fall M - Department of English - University of Minnesota


fall M - Department of English - University of Minnesota



By Gregory J. Scott

On the morning of

Sunday, May 25th, anxious

glances and tense faces dotted

the crowd of Hmong families

that gathered around the

locked doors of St. Vincent

de Paul Church in St. Paul.

Usually at this time, their

beloved pastor Robert

Wellisch would be standing

on the church’s steps, welcoming

his congregation with

vivacious handshakes and

warm greetings in their native

tongue. Fewer than half of

the members at St. Vincent

de Paul speak fluent English,

and many Hmong in the

Twin Cities area relished the

chance to hear Wellisch’s

famously eloquent sermons

in their own language.

Some even drove as far as

fifty miles to take part in

these translated masses.

Wellisch, however, never

made it to church that morning.

According to the State

Patrol, Father Wellisch had

died at 10 p.m. the night

before in a car accident on

highway 169 in LeSueur

County after his vehicle

struck a stray horse and slid

into a ditch. He had just

hosted a pre-confirmation

retreat for the parish youth in

Mankato, and was returning

to St. Paul that night to say

Mass the next morning.

In addition to serving as

the Roman Catholic chaplain

to the Twin Cities

Hmong community for 19

years, Wellisch worked as a

full time associate professor

at the University of St.

Thomas after earning both

his masters and PhD in English from the

University of Minnesota. The man who

adored Victorian literature and wrote intelligently

about the work of Walter Pater

exhibited a warm respect for both his classmates

and his students. He served on a

committee that organized the first reunion

of graduates from the PhD program, and

his contribution in this role mirrored the

fatherly benevolence he displayed both in

the classroom and in the pulpit.


Wendell Glick died in his home

Saturday, July 19, 2003. He was 87. A professor

of literature at the Duluth campus,

he championed Thoreau scholarship

before it was fashionable, defending himself

and Thoreau in the pages of the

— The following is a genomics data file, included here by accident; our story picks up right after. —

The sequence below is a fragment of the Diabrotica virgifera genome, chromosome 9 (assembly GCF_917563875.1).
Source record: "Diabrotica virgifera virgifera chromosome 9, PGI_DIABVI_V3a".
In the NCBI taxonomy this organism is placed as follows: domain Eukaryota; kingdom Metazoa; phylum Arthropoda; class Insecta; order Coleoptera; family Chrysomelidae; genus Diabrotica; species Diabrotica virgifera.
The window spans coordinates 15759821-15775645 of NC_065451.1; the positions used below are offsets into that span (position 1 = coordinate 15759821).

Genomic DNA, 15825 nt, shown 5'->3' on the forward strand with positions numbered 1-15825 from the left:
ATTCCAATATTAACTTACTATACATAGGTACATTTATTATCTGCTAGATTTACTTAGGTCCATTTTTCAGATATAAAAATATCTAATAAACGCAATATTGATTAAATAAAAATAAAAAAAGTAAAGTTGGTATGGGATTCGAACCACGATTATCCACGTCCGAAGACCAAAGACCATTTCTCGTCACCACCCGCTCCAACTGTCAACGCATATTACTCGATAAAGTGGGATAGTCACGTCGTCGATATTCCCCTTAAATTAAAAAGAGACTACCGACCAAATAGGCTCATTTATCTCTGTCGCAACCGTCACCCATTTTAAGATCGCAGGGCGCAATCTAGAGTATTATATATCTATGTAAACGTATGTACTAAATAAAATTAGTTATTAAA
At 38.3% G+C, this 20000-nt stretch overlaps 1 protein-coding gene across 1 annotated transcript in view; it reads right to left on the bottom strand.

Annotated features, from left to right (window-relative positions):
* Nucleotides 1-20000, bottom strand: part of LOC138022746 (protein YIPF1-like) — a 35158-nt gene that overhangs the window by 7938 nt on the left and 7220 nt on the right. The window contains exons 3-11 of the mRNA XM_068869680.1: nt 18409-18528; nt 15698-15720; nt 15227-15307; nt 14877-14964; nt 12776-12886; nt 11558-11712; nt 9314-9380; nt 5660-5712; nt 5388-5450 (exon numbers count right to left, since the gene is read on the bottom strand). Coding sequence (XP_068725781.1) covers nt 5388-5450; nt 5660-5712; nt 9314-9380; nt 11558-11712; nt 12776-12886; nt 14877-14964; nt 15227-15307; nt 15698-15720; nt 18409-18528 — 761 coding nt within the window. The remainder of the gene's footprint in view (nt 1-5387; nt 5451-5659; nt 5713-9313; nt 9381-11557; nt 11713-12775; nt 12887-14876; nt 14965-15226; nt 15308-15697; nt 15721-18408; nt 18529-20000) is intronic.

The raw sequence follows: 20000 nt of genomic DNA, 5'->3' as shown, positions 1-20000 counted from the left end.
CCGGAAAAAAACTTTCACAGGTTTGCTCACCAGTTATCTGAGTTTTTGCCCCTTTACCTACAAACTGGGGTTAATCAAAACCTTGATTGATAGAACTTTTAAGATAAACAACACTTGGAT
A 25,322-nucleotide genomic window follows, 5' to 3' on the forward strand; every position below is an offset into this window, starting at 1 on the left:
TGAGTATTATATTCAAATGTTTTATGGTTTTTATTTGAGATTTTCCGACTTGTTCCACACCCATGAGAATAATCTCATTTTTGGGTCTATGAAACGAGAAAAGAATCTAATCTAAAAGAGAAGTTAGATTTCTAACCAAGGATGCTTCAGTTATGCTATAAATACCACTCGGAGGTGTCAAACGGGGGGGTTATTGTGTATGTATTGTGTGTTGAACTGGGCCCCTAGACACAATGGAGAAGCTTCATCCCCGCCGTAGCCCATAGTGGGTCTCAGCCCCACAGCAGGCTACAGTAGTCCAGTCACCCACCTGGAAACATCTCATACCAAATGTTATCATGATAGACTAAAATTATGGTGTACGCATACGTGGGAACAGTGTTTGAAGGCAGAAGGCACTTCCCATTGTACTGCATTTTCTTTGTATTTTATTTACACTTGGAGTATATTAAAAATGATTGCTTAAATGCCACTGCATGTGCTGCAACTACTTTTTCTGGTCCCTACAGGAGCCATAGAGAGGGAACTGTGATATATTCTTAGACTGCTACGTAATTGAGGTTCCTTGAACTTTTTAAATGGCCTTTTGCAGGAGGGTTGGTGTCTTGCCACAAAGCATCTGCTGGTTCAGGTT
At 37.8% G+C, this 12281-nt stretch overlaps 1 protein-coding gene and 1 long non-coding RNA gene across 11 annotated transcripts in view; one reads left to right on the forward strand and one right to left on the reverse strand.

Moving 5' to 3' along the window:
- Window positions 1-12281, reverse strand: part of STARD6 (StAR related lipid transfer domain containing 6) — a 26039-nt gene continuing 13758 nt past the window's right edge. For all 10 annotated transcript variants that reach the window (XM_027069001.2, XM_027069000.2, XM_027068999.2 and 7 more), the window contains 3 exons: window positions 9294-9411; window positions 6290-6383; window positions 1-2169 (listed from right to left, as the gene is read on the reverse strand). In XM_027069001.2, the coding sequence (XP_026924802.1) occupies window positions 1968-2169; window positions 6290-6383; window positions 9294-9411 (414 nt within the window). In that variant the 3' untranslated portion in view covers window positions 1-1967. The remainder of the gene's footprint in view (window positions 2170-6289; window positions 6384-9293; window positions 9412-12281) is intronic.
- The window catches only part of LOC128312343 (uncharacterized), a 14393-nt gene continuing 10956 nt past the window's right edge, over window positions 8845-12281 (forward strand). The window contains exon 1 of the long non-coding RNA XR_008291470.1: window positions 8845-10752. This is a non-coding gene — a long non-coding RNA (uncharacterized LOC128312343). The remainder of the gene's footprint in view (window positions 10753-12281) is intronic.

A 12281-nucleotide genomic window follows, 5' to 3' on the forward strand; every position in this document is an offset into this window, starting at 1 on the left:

Minneapolis Tribune and editing the

Thoreau Quarterly. Glick retired from

UMD in 1986. He continued to teach in

its University for Seniors until shortly

before his death.


Josef Altholz, one of the longest-serving

history professors at the University of

Minnesota, died Aug. 2 in a traffic accident.

Altholz, 69, had retired in May and

had been suffering from cancer for about a

year. “He was an excellent teacher in the

classical sense of the word,” said Theofanis

Stavrou, a friend and colleague for 43

years. Lecturing, not interactive dialogue,

was the style of their generation, and

Altholz was always well-prepared and

extremely precise in his delivery, Stavrou

said. Ann Waltner, associate chair of the

Department of History, described his

courses in British and Irish history as wildly

popular, enrolling about 12,000 students

in 40 years. But Altholz didn't expect

all students to like his work. “Indeed, I

would deplore uniformly excellent student

ratings,” he wrote in 1998. “A willingness

to fail is the condition of success.”

Survivors include a brother, Arthur

Altholz of New York.

L U N A , a journal of poetry and translation

Individual issues $10.00

One year (2 issues) $18.00

Two years (4 issues) $30.00

Send subscriptions to:


Ray Gonzalez, Editor

Department of English

University of Minnesota

207 Church Street S.E., 207 Lind Hall

Minneapolis, MN 55455-0134



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